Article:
‘Sea Oak escapes the Keystone Co ps’ and ‘Hanileti in his Garden of Eden.’
‘Sea Oak escapes the Keystone Cops’ and ‘Hanileti in his Garden of Eden.’
As the large police launch left the quay to assist in the pursuit of Florida born Dean the wrong co-ordinates were given to the skipper and he set off in a north west direction, while Sea Oak was heading east and being pursued by the smaller police launch. Dean fired four flares at the launch threatening their lives and by this time, low on fuel they had to return to Neiafu empty handed and nearly empty tanked, leaving Sea Oak to continue her escape.
Yesterday, while this was happening we were in town when I noticed a large, new white Toyota gliding along the street loaded with four big white shirted very official looking Tongans aboard. How and when the car was delivered here was a mystery as it stood out like a sore thumb against the local ancient automotive wrecks. Could they be investigating the open prison policy on the island?
Back to our story. On Monday we walked the mile or so across town and over the local hill to the recently opened boat yard. Alan and Joe are using what was a quarry, started by the Chinese Aid group years ago. It is an ideal hurricane hole for yachts as the sheer walls carved out in the quarrying process offer protection from the winds.
They had a successful year last year and already have more boats booked in this year. “We want to provide an alternative to cruisers turning left for New Zealand after their season here, to save them that slog if they want to spend the next season here anyway. Fiji is now turning cruisers away who want to hole up with them.”
We have arranged for Zoonie to be lifted out at high tide on 10th October and returned with a spotless hull and new anodes the next day for a cost of £270.
Alan also offered to help check our electrical system to see where we might be losing stray power from the batteries. Having a clean hull will speed up our clearance in to NZ as we shouldn’t have any new growth, including the dreaded Mediterranean Fan Worm, in the short 1100 mile trip down there.
On our walk back to town we called in to the Government Office for a meeting with Customs from Nuku Alofa, the capital of Tonga to the south, and local business people and cruisers alike.
We were the only cruisers there. The Tongan Government had just passed a new law that means businesses in the tourism industry can import goods associated with their business up to a value of $100,000 without paying import tax. That figure was $20,000, so there was a polite rush of happy surprise in the room when they heard that.
Later on in question time Rob mentioned how that was indeed good news but to keeps tourists, in particular yachties, coming they had to do something about the negative practice of perks being demanded from new visitors. He told the experience we had with the wine and our friends had with the chocolate bar. The head of Customs apologised profoundly for the way we were treated, and after the meeting concluded the local Customs chief came over to us and asked us for the details.
We also pointed out we had received no receipts for the money we handed over. We agreed to take all the documents we had been given, The Health Practique with $100 scribbled at the top and the Conveyance Inspection Report with $22 at the top, both with the word ‘paid’ written beside them, to the office to have them photocopied so he could investigate.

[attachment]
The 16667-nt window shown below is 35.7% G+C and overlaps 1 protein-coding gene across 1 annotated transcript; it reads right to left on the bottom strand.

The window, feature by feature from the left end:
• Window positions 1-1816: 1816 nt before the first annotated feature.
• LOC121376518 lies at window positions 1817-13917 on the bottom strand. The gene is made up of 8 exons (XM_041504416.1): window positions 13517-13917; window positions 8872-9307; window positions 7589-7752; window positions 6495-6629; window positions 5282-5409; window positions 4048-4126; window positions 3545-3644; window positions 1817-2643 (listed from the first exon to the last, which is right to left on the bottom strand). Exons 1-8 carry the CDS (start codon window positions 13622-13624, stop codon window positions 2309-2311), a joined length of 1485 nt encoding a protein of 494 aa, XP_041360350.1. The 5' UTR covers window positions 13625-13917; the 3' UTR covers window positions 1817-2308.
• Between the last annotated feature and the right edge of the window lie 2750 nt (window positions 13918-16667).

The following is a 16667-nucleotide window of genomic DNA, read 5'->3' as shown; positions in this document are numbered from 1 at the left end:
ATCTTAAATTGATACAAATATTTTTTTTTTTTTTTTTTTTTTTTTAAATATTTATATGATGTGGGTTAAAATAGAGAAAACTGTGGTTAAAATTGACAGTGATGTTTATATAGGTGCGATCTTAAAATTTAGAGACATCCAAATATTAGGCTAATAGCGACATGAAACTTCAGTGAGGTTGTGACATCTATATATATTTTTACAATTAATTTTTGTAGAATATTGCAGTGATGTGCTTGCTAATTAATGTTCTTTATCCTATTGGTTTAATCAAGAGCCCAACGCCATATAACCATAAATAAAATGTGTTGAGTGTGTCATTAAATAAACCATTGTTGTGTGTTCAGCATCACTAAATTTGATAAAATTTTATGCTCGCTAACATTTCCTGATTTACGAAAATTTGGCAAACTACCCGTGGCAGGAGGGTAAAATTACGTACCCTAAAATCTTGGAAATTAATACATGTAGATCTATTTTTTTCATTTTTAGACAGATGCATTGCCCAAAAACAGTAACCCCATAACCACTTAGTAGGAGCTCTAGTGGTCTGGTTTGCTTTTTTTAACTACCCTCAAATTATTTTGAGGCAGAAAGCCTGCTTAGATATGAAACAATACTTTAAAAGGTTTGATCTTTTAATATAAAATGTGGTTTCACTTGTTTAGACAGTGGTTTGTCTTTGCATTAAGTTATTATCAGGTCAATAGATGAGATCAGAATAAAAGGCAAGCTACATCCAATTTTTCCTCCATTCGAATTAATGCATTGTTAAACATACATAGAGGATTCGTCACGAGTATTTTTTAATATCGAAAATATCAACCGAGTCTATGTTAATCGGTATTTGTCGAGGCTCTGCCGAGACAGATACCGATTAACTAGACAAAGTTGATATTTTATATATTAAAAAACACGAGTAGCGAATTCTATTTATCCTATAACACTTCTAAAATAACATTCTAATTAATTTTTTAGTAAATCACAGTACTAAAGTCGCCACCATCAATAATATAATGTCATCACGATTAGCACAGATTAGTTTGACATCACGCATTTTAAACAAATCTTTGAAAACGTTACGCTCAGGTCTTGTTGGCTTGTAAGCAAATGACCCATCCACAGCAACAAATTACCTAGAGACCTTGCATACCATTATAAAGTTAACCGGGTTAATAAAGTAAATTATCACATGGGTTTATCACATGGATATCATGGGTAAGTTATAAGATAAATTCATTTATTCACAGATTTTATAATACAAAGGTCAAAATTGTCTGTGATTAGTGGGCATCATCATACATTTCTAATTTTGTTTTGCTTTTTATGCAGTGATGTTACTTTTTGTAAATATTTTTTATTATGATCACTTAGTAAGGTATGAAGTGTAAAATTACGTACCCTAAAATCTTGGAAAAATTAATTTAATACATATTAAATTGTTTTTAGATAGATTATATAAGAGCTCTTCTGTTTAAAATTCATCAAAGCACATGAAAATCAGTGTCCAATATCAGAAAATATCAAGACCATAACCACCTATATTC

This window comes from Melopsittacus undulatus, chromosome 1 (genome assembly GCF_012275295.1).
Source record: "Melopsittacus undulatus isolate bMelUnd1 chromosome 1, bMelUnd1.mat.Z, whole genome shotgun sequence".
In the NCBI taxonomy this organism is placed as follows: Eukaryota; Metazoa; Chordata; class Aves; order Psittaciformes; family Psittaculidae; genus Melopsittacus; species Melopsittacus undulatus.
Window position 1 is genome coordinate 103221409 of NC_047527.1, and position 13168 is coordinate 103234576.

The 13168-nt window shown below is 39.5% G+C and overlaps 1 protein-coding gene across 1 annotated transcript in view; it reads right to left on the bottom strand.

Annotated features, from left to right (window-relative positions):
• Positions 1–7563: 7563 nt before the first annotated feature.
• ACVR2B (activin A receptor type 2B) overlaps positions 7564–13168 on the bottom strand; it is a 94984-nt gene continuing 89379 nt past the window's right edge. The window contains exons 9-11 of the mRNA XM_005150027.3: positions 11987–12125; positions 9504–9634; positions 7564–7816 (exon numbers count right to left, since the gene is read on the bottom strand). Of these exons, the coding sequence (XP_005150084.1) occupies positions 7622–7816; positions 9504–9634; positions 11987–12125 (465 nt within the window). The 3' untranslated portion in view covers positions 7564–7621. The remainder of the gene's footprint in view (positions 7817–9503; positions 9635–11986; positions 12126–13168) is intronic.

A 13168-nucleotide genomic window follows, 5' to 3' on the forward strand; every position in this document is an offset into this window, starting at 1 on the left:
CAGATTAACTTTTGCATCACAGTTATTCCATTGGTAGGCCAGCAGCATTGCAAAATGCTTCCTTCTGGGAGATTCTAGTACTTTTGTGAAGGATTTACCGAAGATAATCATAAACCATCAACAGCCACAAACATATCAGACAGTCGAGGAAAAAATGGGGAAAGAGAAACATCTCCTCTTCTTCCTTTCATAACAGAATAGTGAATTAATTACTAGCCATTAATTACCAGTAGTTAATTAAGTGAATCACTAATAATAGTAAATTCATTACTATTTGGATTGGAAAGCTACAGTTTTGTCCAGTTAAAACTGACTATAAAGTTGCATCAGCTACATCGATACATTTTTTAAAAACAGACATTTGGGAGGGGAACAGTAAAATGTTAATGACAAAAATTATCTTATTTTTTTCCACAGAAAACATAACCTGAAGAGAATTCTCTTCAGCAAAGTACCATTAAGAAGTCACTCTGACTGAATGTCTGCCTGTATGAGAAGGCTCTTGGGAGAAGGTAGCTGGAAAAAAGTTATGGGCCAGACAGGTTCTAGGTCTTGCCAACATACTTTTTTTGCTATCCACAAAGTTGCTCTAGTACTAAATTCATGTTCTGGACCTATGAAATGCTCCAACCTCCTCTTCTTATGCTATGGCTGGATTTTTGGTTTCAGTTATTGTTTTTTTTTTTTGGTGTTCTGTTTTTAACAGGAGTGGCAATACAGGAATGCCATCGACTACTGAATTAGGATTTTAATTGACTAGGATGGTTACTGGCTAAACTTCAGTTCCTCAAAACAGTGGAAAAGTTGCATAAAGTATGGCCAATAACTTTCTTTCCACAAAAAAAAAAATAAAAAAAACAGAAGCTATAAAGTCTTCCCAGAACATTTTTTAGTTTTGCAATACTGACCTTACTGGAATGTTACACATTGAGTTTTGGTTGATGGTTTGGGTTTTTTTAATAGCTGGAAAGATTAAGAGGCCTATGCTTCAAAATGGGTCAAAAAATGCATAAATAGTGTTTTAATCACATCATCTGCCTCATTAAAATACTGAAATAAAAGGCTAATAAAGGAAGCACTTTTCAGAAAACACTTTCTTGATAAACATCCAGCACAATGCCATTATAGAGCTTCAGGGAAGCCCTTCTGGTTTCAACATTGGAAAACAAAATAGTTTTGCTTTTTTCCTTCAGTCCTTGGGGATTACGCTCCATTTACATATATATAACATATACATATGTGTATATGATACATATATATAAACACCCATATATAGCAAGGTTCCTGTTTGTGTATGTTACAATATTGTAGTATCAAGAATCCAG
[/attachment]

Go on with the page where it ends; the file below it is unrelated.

We will probably hear no more and Graham may be suspended for a couple of months and then re-instated in a different role, to work out how he can defraud the government in some other way, but hey that’s not new is it!
Rowing slowly back through the mooring field we stopped for a chat with our neighbours, Miriam and Geoff aboard a beautiful double ender from California called Enough. “Did you feel the earthquake yesterday?” Miriam asked. I recalled Zoonie rocking a little and thinking that’s strange as there was no other vessel moving around us. In the packed church Sabine said Hannes had told her if it shakes again (the church!) we make for the door.
Miriam went on to tell us Fiji also felt it and put out a tsunami warning that was later withdrawn. At the same time a hurricane had hit the town on the US west coast and destroyed the marina they had been in a few months ago, sinking seven boats.
In our cooling swim around Zoonie we noted the cloudiness of the water after the vibration disturbed the sea bed.
The next morning, Tuesday, dawned blue and beautiful on our ‘scooter to the gardens’ day.
We were introduced to the heavy old beasty, “It’s in perfect running order but I want to see you get it off and onto its stand,” Sandy ordered us. We huffed and puffed and pulled and finally succeeded, what if we hadn’t I wondered.
“You’ll be stopped if you don’t where these,” she retrieved two decrepit crash hats from the piles of dusty junk and we were ready. “It’s a one way street outside, against you, but don’t worry, there’s not much about this time of day.” Sod’s law and just as Rob got the beasty moving a big 4x4 comes breezing around the corner towards us. It stopped dead fearing we might be worse off if it didn’t and we wobbled around the grinning driver onto the main road.
The drive over there was lovely in our own personal breeze, passing little homes in all stages of well-kept to derelict and all set in their own generous plot of land. Small scale copra production, and neat vegetable plots gave way to larger taro and coconut plantations and then some virgin forest. The island used to have many saw mills but now all the mature and useful trees for building have gone along with the saw mills.
The practice of keeping ones friends close and ones dead even closer, like in the front garden, that we saw on Bora Bora and Niue is not prevalent here. Near every pristine little church is a small graveyard of fenced graves pilled over with gravel. Into the gravel individual brightly coloured plastic flowers are ‘planted’ making a bright and gaudy display.